Read Psalm 80
Focus on verse 7
Restoration is what follows genuine repentance. Genuine repentance follows the realization that one has been wrong about something. We have all been there… digging our heels in because our pride won’t let us admit what our heart already knows…that we are on the wrong end of the argument. It requires a healthy dose of humility to admit that we have been wrong.
Israel had risen to become the greatest empire in the Middle East under the reign of Solomon. When Solomon’s son Rehoboam succeeded his father as king, he treated the northern tribes rather poorly causing them to rebel and divide the kingdom. With each succeeding generation the people of Israel drifted further from the devotion and faithfulness toward God that they had known under the reign of David and Solomon. The Lord sent these kings messages through the words of prophets like Isaiah and Jeremiah, who pleaded with these kings and their people to return to the worship of Yahweh, to practice the law of Moses and to keep the Sabbath, however, the people would not listen and continued to drift further from the Lord who had brought them out of Egypt. They offended Him by following after the false gods of the Canaanites and by sacrificing their children to the false gods Baal and Molech, so God allowed them to experience the consequences of their choices and allowed the Assyrians and the Babylonians to invade and plunder the land.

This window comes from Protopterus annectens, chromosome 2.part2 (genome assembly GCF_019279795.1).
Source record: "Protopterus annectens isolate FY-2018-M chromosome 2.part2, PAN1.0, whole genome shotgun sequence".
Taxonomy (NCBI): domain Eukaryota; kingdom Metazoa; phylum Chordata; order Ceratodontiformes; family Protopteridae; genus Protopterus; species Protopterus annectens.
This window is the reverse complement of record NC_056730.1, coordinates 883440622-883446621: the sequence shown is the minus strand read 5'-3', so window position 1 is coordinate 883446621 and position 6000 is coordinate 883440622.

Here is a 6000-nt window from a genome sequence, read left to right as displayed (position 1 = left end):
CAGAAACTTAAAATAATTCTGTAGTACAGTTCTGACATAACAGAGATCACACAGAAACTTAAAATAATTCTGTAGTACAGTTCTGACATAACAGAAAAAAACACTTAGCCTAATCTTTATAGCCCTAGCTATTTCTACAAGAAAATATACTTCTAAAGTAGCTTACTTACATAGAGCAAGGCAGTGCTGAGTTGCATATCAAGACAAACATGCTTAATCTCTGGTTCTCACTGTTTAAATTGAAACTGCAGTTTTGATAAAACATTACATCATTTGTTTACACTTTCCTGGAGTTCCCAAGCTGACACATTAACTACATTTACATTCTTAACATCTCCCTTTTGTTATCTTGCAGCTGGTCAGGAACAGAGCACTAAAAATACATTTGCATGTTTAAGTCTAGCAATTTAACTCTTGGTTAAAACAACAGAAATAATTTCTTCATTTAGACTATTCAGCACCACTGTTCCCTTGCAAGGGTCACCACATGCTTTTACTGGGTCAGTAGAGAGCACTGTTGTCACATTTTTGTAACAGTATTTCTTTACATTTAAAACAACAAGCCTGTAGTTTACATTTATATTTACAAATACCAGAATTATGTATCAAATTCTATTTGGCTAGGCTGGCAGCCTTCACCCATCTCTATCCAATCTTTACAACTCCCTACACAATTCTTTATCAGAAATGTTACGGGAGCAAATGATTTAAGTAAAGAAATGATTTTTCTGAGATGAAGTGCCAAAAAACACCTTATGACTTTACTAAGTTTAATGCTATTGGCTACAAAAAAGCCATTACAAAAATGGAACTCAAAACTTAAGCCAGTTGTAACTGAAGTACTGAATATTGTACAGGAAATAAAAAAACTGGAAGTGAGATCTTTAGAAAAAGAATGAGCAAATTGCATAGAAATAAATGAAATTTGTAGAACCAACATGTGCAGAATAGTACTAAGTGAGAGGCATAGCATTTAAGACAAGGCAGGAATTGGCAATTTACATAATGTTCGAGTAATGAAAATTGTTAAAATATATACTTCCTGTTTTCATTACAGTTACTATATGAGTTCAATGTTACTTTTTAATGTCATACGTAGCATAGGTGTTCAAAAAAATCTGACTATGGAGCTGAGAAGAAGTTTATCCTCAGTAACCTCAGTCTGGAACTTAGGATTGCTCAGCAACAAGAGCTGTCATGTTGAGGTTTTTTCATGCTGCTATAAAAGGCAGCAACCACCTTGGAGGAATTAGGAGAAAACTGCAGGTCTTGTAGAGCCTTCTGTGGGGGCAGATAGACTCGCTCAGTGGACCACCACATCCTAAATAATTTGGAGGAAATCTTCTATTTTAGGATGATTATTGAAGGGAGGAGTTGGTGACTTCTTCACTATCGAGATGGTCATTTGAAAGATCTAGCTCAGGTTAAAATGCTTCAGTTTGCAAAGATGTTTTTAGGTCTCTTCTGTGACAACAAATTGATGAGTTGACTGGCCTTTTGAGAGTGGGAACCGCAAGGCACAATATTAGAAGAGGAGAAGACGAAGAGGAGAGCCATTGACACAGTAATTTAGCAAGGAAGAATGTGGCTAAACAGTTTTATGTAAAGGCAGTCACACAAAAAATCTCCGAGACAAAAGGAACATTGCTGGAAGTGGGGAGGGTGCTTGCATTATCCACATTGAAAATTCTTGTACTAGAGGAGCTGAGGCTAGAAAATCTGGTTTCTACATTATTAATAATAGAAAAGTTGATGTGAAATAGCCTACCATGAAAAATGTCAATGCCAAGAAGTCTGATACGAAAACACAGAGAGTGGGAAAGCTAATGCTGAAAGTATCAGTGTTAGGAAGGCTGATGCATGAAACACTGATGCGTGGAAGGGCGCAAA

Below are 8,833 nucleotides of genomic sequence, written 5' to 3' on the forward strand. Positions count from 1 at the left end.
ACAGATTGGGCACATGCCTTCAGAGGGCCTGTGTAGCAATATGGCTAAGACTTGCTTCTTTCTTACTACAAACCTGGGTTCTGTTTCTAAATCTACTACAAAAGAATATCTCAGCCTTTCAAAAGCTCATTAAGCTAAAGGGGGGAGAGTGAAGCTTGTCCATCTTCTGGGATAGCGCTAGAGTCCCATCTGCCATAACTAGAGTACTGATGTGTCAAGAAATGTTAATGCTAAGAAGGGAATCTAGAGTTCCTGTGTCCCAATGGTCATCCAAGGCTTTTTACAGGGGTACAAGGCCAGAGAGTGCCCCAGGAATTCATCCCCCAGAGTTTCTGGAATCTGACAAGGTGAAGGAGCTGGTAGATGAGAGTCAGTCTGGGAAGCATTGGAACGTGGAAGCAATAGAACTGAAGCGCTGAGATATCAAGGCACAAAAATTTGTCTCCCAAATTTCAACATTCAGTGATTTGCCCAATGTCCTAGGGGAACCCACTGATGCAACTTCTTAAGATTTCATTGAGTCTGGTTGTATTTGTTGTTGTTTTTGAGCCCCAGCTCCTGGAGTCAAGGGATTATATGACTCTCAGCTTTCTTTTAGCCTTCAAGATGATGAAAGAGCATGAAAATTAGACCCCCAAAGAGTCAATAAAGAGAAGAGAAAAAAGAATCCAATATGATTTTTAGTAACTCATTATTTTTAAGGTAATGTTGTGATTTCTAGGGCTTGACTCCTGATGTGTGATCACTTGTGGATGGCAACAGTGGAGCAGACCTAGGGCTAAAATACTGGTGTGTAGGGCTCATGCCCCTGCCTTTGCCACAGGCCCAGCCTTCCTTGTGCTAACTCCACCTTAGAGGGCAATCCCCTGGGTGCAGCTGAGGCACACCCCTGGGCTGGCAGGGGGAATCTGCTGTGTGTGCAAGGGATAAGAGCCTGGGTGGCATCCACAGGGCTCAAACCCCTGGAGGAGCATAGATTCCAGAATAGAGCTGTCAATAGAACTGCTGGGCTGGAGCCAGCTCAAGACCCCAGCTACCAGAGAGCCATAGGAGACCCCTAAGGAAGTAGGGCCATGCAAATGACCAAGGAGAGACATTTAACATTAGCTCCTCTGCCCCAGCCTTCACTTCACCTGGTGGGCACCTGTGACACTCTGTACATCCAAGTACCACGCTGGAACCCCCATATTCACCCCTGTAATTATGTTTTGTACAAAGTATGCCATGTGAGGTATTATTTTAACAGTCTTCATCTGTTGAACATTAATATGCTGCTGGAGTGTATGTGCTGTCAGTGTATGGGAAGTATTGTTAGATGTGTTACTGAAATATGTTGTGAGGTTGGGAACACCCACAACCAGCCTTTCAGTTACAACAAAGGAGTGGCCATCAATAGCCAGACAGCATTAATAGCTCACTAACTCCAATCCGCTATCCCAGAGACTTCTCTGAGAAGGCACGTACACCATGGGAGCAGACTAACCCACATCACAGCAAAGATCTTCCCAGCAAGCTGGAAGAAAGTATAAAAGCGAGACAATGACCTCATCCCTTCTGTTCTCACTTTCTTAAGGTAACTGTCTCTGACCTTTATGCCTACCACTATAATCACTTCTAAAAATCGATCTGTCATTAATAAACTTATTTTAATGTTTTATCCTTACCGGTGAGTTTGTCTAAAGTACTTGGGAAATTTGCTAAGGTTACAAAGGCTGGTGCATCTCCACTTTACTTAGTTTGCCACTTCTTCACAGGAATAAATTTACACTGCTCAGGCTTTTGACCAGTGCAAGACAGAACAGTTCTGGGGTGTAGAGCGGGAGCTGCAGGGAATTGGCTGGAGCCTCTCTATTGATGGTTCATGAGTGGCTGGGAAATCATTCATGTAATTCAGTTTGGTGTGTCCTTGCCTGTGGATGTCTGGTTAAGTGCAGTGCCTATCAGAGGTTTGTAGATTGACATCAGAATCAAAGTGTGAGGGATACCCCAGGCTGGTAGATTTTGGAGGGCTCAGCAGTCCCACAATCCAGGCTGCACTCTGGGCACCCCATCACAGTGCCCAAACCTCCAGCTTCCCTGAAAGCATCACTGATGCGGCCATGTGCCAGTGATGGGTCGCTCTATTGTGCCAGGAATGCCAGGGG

The psalm of today’s reading appears to be a prayer asking God to relent from His anger and to restore His people once again promising to be faithful if only He will restore their freedom and allow them to return to their homeland.
The Lord eventually does restore the people to the land, after seventy years in Babylon, Nehemiah and Ezra lead a group back to Jerusalem to rebuild the wall and the temple. It would be interesting to attempt to determine if Asaph, who wrote this psalm, lived long enough to be a part of that company.
God continues to be more interested in restoration than in punishment for his people. A few centuries after this psalm was written God sent Jesus to be born in the little town of Bethlehem. Thirty-three years later the Jewish leaders turned Him over to the Romans to be crucified just outside the city of Jerusalem, however, three days later God raised Him back to life, verifying that His death was sufficient to restore our relationship with God.
It really is all about restoration. God desires us to be restored to Him but He leaves the decision to us. We have to choose to humble ourselves by repenting of our sin, asking for His forgiveness, and choosing to believe that Jesus paid the penalty that we deserve so that we can be restored to God. Its not complicated, but it is a choice we must make. To refuse to choose is to refuse to believe.